I wish I had a dollar — hey, I’d settle for a dime — for every minute in just the past 10 years I’ve spent in what the people at Merriam-Webster refer to as “an uncertain period of awaiting a decision or resolution; an intermediate state or condition”.

In other words, in limbo.  

In the past nearly-ten years, I’ve sold 3 houses, bought 2, and had one built. I’ve waited on decisions from buyers and loan officers.
I’ve waited on word from hiring committees and from insurance companies.
I’ve waited on doctors’ reports and on the results of an IRS audit. 
And now I’m in limbo again as I wait for the sign in my front yard and the real estate agent who put it there to work their magic. 

I imagine that you’ve spent some time in limbo as well.

It’s not a comfortable place to be. 

But I’ve learned in just the past few months that while being in limbo is unpleasant, it can actually be a good thing.

Not fun. But good.

You see, for most of my life, when I’ve been faced with a period of uncertainty, of something not yet happening that I wanted to happen, I’d consistently resort to the same game plan:

Impatient drumming of fingertips on nearest surface + attempts to force my will on the situation + planning + plotting + obsessing about the situation + tears + frustration + dogged determination to personally make it happen + prayers for a result that lined up with my plans

Sound familiar?

This time, though, as I’ve been waiting for my house to sell, I’ve been employing an entirely different strategy.

Why? Because I finally realized that all my absolutely exhausting efforts had one thing in common. Each one of them — separately and collectively — was futile. Totally ineffective.

My new strategy is simple.

Instead of drumming and plotting and planning and forcing and obsessing and crying and . . . well, you get the picture. Instead of all that, I do one very simple thing.

I simply don’t allow myself to focus on the situation that’s placed me in limbo and on my desire for a solution. Any time even the hint of concern or frustration raises its ugly head, I deliberately, intentionally replace that thought with something else.

Primarily, I pray. I pray without focusing on the sale of my house. Instead, I thank and praise God for all he has done and continues to do for me and in me. I intercede on behalf of others. I ask that He help me honor Him and increase my trust in him during this time of waiting. I ask that He show me how I can use this difficulty in my own life to help others. And yes, I sometimes ask, after I’ve addressed everything else, that He bring a buyer for my home.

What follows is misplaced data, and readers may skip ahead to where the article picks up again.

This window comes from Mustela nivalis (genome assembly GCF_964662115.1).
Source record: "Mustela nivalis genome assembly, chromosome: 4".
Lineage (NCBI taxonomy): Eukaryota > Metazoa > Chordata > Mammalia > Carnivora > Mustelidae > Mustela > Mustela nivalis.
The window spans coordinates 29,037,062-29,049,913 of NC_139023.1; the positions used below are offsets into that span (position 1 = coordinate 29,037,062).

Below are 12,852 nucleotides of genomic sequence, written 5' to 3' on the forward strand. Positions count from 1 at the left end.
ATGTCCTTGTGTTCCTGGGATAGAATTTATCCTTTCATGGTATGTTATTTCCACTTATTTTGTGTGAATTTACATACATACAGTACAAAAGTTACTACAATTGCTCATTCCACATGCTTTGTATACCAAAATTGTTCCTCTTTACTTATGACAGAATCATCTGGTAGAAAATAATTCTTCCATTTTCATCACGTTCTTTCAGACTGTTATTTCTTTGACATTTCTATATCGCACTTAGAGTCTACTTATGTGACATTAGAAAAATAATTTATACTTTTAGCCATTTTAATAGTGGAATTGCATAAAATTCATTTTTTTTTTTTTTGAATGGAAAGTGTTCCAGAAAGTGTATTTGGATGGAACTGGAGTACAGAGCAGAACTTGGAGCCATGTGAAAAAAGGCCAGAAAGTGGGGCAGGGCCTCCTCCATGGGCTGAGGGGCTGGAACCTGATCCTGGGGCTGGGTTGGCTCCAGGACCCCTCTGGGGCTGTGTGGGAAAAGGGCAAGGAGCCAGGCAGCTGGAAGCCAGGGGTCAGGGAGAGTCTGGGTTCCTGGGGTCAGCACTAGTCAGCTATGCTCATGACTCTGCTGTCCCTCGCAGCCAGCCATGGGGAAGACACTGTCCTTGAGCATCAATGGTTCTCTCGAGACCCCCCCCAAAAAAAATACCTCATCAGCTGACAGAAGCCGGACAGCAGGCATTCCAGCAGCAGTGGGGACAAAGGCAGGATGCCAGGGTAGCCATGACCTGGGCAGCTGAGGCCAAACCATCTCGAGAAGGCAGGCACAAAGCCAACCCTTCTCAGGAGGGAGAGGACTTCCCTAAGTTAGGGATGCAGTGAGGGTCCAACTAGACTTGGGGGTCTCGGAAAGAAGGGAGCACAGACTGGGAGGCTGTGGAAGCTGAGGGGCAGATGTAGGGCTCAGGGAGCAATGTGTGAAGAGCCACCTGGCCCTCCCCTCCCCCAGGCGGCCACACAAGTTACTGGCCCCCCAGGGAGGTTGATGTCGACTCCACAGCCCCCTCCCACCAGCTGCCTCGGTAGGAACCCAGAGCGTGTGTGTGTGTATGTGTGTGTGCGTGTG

I don’t ask every time. Not because the issue isn’t important, but because, quite honestly, I’ve come to realize the other things — the things I talk with Him about first — are what’s really important.

I look over my prayer list. I consider the list of people who are battling cancer or other serious life issues. I think about the friends grieving the loss of a dear loved one or the loss of a job and who are facing true financial uncertainty. I picture former students who are now serving in the military or who are starting full-time jobs or heading off to college. I don’t actually pray; instead, I just pause on each name and think of that person.

Often, I journal. Instead of focusing on what I want and what I don’t yet have, though, I begin listing all the times in just the past few years God has answered my prayers that have blessed me and brought me joy. Or I write a letter to God. Or I simply write whatever crosses my mind.

I do something physical. I lace up my walking shoes and go for a long walk or pack a box or two of possessions in anticipation of my move. I lift weights while listening to uplifting music. I turn on my favorite oldies radio station and dance.

I make a deliberate effort to make someone else happy. I visit a friend in the hospital or send a card to an acquaintance going through a difficult time. I go shopping, not to buy anything at all, but to see how many people I can smile (sincerely) at or say something kind to. I look for and post positive things on social media.

Sometimes I watch a television program I know will make me laugh, or at least smile. I’m currently working my through the entire series of Frasier, laughing out loud at the witty dialogue between Frasier, Niles, Martin, Daphne, and Roz. 

My strategy is working amazingly well. No, my house hasn’t sold. Yet.

But something even better is happening. I’m talking with God more than ever before; talking less about myself and more about others. And I’m listening to Him — reading the Bible or just sitting quietly.

And the result is that I’ve been enveloped in a calm and peace that I’ve never before felt while in a state of limbo. I’m even laughing more than I have in a long time.

I’m no longer depending on my circumstances or on the behavior of others to make me happy; instead, I’m finding peace where I am.

Even if it’s in limbo.